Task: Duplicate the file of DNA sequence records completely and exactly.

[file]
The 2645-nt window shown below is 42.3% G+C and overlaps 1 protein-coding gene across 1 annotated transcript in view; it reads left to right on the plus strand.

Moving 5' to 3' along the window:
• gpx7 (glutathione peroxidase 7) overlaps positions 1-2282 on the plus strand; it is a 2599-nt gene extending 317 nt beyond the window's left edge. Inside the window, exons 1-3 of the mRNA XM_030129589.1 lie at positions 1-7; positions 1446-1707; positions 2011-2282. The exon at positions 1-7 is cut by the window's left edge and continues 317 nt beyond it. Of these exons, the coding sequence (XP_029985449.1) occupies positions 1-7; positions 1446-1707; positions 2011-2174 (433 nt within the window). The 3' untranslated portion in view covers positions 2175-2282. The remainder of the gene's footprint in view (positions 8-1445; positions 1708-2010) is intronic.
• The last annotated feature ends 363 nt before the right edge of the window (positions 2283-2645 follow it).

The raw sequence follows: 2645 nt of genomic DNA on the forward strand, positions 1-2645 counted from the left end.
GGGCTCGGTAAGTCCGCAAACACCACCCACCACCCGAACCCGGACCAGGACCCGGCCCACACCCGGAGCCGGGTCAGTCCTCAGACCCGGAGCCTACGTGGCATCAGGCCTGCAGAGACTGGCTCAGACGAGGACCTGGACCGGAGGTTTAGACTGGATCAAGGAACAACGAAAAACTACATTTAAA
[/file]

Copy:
The 2645-nt window shown below is 42.3% G+C and overlaps 1 protein-coding gene across 1 annotated transcript in view; it reads left to right on the plus strand.

Moving 5' to 3' along the window:
• gpx7 (glutathione peroxidase 7) overlaps positions 1-2282 on the plus strand; it is a 2599-nt gene extending 317 nt beyond the window's left edge. Inside the window, exons 1-3 of the mRNA XM_030129589.1 lie at positions 1-7; positions 1446-1707; positions 2011-2282. The exon at positions 1-7 is cut by the window's left edge and continues 317 nt beyond it. Of these exons, the coding sequence (XP_029985449.1) occupies positions 1-7; positions 1446-1707; positions 2011-2174 (433 nt within the window). The 3' untranslated portion in view covers positions 2175-2282. The remainder of the gene's footprint in view (positions 8-1445; positions 1708-2010) is intronic.
• The last annotated feature ends 363 nt before the right edge of the window (positions 2283-2645 follow it).

The raw sequence follows: 2645 nt of genomic DNA on the forward strand, positions 1-2645 counted from the left end.
GGGCTCGGTAAGTCCGCAAACACCACCCACCACCCGAACCCGGACCAGGACCCGGCCCACACCCGGAGCCGGGTCAGTCCTCAGACCCGGAGCCTACGTGGCATCAGGCCTGCAGAGACTGGCTCAGACGAGGACCTGGACCGGAGGTTTAGACTGGATCAAGGAACAACGAAAAACTACATTTAAA